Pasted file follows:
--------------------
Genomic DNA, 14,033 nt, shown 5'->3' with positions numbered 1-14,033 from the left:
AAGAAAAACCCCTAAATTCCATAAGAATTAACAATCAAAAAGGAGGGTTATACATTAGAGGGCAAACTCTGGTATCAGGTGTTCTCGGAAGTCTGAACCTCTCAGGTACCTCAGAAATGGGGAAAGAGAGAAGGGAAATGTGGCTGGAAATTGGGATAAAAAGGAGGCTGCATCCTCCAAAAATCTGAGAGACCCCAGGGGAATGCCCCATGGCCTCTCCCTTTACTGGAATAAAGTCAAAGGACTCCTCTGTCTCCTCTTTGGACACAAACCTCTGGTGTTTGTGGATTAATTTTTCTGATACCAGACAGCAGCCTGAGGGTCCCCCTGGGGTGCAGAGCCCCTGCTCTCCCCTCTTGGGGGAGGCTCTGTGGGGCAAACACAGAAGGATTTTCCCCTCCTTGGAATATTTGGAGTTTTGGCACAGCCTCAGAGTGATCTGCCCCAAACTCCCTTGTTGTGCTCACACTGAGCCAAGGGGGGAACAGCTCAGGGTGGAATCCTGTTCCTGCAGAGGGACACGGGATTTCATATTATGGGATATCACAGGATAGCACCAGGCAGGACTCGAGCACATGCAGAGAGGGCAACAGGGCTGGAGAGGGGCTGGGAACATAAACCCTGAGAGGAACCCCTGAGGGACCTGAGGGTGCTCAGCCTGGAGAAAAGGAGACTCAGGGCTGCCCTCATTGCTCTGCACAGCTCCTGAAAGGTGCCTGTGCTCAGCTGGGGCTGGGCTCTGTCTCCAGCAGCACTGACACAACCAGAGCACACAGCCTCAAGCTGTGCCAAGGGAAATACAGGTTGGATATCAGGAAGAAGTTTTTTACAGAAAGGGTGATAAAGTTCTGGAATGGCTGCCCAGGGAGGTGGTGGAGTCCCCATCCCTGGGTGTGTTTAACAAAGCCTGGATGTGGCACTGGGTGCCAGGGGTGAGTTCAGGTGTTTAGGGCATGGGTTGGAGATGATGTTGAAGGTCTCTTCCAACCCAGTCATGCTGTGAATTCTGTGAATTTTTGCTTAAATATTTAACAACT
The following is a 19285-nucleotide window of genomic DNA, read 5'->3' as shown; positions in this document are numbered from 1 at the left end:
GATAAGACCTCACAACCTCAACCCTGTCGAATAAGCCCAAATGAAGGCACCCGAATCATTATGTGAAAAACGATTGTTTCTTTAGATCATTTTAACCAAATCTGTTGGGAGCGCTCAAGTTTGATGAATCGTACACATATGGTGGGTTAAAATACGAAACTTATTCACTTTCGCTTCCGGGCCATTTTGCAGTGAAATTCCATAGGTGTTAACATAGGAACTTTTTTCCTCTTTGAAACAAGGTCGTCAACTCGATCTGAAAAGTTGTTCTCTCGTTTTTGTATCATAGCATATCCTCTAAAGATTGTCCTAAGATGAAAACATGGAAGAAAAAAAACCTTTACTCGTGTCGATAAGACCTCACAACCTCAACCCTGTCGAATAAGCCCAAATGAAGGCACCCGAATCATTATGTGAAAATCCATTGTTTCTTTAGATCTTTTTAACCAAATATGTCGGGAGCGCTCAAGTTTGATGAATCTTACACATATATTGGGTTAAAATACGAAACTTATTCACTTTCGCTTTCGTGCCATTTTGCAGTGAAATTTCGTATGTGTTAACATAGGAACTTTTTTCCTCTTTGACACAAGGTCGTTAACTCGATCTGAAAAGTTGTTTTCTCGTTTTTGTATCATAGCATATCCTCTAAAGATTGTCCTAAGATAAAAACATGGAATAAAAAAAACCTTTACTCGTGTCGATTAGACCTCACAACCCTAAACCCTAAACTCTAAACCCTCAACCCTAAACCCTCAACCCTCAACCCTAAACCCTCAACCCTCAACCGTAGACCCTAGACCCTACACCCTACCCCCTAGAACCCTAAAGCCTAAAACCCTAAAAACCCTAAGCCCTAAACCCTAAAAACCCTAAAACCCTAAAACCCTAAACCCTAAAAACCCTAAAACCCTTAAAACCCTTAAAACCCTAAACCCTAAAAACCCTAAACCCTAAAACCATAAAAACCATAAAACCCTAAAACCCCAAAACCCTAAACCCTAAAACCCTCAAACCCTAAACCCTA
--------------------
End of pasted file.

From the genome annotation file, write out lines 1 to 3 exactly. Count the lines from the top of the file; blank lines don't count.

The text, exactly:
Genomic DNA, 14,033 nt, shown 5'->3' with positions numbered 1-14,033 from the left:
AAGAAAAACCCCTAAATTCCATAAGAATTAACAATCAAAAAGGAGGGTTATACATTAGAGGGCAAACTCTGGTATCAGGTGTTCTCGGAAGTCTGAACCTCTCAGGTACCTCAGAAATGGGGAAAGAGAGAAGGGAAATGTGGCTGGAAATTGGGATAAAAAGGAGGCTGCATCCTCCAAAAATCTGAGAGACCCCAGGGGAATGCCCCATGGCCTCTCCCTTTACTGGAATAAAGTCAAAGGACTCCTCTGTCTCCTCTTTGGACACAAACCTCTGGTGTTTGTGGATTAATTTTTCTGATACCAGACAGCAGCCTGAGGGTCCCCCTGGGGTGCAGAGCCCCTGCTCTCCCCTCTTGGGGGAGGCTCTGTGGGGCAAACACAGAAGGATTTTCCCCTCCTTGGAATATTTGGAGTTTTGGCACAGCCTCAGAGTGATCTGCCCCAAACTCCCTTGTTGTGCTCACACTGAGCCAAGGGGGGAACAGCTCAGGGTGGAATCCTGTTCCTGCAGAGGGACACGGGATTTCATATTATGGGATATCACAGGATAGCACCAGGCAGGACTCGAGCACATGCAGAGAGGGCAACAGGGCTGGAGAGGGGCTGGGAACATAAACCCTGAGAGGAACCCCTGAGGGACCTGAGGGTGCTCAGCCTGGAGAAAAGGAGACTCAGGGCTGCCCTCATTGCTCTGCACAGCTCCTGAAAGGTGCCTGTGCTCAGCTGGGGCTGGGCTCTGTCTCCAGCAGCACTGACACAACCAGAGCACACAGCCTCAAGCTGTGCCAAGGGAAATACAGGTTGGATATCAGGAAGAAGTTTTTTACAGAAAGGGTGATAAAGTTCTGGAATGGCTGCCCAGGGAGGTGGTGGAGTCCCCATCCCTGGGTGTGTTTAACAAAGCCTGGATGTGGCACTGGGTGCCAGGGGTGAGTTCAGGTGTTTAGGGCATGGGTTGGAGATGATGTTGAAGGTCTCTTCCAACCCAGTCATGCTGTGAATTCTGTGAATTTTTGCTTAAATATTTAACAACT
The following is a 19285-nucleotide window of genomic DNA, read 5'->3' as shown; positions in this document are numbered from 1 at the left end: